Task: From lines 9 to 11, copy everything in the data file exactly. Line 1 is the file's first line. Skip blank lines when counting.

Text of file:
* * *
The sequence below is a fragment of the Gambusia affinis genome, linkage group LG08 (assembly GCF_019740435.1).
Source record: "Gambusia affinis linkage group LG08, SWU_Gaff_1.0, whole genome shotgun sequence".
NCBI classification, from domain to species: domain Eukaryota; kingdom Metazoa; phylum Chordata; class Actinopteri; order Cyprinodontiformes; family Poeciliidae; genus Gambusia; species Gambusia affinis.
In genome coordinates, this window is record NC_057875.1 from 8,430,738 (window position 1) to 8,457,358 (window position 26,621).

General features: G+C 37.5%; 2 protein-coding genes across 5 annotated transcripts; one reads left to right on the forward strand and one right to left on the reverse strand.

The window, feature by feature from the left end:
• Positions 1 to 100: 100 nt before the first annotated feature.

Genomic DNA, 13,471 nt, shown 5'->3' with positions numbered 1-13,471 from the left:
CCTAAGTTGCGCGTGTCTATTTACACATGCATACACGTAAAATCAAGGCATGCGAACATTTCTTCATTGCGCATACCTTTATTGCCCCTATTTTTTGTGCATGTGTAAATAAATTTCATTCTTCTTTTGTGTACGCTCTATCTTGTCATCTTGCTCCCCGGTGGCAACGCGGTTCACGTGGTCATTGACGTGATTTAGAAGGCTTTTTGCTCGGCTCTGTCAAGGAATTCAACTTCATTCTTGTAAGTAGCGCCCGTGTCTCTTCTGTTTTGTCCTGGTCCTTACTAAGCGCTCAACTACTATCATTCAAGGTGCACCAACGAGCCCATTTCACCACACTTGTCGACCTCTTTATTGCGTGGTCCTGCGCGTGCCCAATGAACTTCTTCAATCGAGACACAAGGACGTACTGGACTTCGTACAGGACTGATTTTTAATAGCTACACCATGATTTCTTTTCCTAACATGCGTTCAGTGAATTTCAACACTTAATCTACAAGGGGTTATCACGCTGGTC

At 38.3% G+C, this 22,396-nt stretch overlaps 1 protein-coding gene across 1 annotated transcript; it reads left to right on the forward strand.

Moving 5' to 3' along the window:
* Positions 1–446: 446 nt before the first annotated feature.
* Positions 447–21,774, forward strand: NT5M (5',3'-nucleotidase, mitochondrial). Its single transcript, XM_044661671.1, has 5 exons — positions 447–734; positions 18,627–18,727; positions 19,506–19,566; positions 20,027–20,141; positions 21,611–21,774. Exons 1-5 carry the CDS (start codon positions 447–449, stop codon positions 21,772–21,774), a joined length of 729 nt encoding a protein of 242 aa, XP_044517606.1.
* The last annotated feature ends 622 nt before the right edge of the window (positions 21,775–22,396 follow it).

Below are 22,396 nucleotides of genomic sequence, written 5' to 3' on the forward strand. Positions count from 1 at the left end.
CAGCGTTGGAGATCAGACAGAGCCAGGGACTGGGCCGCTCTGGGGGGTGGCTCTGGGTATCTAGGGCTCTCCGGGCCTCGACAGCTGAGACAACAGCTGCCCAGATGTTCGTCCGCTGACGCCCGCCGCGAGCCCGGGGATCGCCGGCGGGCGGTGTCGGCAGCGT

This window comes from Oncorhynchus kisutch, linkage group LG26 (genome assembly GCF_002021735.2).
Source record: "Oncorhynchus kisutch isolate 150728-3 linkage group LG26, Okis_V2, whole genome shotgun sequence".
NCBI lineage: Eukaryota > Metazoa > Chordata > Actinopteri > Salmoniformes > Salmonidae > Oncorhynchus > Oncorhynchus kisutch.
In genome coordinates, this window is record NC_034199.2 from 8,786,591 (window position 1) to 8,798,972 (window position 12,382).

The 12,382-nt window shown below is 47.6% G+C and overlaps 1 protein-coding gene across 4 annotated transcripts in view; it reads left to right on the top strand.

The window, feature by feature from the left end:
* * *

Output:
CCTAAGTTGCGCGTGTCTATTTACACATGCATACACGTAAAATCAAGGCATGCGAACATTTCTTCATTGCGCATACCTTTATTGCCCCTATTTTTTGTGCATGTGTAAATAAATTTCATTCTTCTTTTGTGTACGCTCTATCTTGTCATCTTGCTCCCCGGTGGCAACGCGGTTCACGTGGTCATTGACGTGATTTAGAAGGCTTTTTGCTCGGCTCTGTCAAGGAATTCAACTTCATTCTTGTAAGTAGCGCCCGTGTCTCTTCTGTTTTGTCCTGGTCCTTACTAAGCGCTCAACTACTATCATTCAAGGTGCACCAACGAGCCCATTTCACCACACTTGTCGACCTCTTTATTGCGTGGTCCTGCGCGTGCCCAATGAACTTCTTCAATCGAGACACAAGGACGTACTGGACTTCGTACAGGACTGATTTTTAATAGCTACACCATGATTTCTTTTCCTAACATGCGTTCAGTGAATTTCAACACTTAATCTACAAGGGGTTATCACGCTGGTC

At 38.3% G+C, this 22,396-nt stretch overlaps 1 protein-coding gene across 1 annotated transcript; it reads left to right on the forward strand.

Moving 5' to 3' along the window: